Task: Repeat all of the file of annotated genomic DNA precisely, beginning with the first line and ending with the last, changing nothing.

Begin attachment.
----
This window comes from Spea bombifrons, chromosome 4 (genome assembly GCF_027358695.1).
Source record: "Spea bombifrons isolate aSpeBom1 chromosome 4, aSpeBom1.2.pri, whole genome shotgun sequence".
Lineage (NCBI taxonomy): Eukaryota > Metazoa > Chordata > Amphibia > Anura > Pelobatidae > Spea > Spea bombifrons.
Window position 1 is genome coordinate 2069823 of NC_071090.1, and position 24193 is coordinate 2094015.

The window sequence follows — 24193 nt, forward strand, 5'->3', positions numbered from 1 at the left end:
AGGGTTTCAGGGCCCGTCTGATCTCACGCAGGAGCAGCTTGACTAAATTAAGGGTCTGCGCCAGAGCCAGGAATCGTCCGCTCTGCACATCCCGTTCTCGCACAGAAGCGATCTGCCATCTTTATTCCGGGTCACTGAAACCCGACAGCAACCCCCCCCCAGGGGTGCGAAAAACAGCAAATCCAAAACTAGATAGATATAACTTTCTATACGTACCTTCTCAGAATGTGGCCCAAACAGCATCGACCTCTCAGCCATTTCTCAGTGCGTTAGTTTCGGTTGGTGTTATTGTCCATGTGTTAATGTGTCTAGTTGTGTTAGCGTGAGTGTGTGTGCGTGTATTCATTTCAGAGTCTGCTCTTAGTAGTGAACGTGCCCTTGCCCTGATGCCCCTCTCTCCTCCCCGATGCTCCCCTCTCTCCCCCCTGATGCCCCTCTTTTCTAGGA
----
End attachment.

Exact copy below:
This window comes from Spea bombifrons, chromosome 4 (genome assembly GCF_027358695.1).
Source record: "Spea bombifrons isolate aSpeBom1 chromosome 4, aSpeBom1.2.pri, whole genome shotgun sequence".
Lineage (NCBI taxonomy): Eukaryota > Metazoa > Chordata > Amphibia > Anura > Pelobatidae > Spea > Spea bombifrons.
Window position 1 is genome coordinate 2069823 of NC_071090.1, and position 24193 is coordinate 2094015.

The window sequence follows — 24193 nt, forward strand, 5'->3', positions numbered from 1 at the left end:
AGGGTTTCAGGGCCCGTCTGATCTCACGCAGGAGCAGCTTGACTAAATTAAGGGTCTGCGCCAGAGCCAGGAATCGTCCGCTCTGCACATCCCGTTCTCGCACAGAAGCGATCTGCCATCTTTATTCCGGGTCACTGAAACCCGACAGCAACCCCCCCCCAGGGGTGCGAAAAACAGCAAATCCAAAACTAGATAGATATAACTTTCTATACGTACCTTCTCAGAATGTGGCCCAAACAGCATCGACCTCTCAGCCATTTCTCAGTGCGTTAGTTTCGGTTGGTGTTATTGTCCATGTGTTAATGTGTCTAGTTGTGTTAGCGTGAGTGTGTGTGCGTGTATTCATTTCAGAGTCTGCTCTTAGTAGTGAACGTGCCCTTGCCCTGATGCCCCTCTCTCCTCCCCGATGCTCCCCTCTCTCCCCCCTGATGCCCCTCTTTTCTAGGA